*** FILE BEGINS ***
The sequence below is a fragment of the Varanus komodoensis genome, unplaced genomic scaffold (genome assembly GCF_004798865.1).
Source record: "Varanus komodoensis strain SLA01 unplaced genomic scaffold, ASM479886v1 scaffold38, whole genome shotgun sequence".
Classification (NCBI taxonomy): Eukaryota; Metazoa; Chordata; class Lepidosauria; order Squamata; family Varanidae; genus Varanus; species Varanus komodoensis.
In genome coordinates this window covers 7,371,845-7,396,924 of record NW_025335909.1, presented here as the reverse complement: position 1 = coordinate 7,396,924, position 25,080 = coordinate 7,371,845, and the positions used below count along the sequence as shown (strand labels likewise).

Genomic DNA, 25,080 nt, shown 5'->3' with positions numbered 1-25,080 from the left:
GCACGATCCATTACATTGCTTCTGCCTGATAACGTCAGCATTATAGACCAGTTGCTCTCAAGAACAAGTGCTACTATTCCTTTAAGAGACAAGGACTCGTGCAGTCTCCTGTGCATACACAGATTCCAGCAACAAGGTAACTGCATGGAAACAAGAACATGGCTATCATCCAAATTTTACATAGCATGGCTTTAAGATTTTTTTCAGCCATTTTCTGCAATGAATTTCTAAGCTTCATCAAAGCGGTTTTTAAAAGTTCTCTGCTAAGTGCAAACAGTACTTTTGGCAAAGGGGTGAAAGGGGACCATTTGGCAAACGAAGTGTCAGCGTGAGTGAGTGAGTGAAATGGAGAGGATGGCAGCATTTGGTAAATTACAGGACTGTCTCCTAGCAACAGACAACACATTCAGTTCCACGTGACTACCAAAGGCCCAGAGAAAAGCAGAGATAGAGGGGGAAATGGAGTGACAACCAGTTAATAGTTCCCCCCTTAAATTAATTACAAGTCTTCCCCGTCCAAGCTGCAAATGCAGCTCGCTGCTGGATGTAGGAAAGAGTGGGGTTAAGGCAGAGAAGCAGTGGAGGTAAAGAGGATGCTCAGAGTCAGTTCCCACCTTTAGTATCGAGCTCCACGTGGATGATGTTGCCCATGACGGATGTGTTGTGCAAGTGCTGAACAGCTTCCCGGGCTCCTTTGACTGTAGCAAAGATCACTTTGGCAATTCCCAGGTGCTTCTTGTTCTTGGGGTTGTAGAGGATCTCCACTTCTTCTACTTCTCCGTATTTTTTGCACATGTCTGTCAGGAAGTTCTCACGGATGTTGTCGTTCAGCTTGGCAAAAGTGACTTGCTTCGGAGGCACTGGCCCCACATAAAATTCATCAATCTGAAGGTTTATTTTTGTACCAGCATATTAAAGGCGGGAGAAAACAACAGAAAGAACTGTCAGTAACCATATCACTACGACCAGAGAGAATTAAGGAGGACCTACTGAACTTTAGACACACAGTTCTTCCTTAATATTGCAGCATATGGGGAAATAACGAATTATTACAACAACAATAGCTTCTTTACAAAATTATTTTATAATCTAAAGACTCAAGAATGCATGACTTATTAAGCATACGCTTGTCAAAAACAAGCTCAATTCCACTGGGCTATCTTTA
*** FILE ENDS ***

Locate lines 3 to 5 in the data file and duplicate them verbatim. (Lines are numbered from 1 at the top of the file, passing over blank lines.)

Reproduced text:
Classification (NCBI taxonomy): Eukaryota; Metazoa; Chordata; class Lepidosauria; order Squamata; family Varanidae; genus Varanus; species Varanus komodoensis.
In genome coordinates this window covers 7,371,845-7,396,924 of record NW_025335909.1, presented here as the reverse complement: position 1 = coordinate 7,396,924, position 25,080 = coordinate 7,371,845, and the positions used below count along the sequence as shown (strand labels likewise).

Genomic DNA, 25,080 nt, shown 5'->3' with positions numbered 1-25,080 from the left: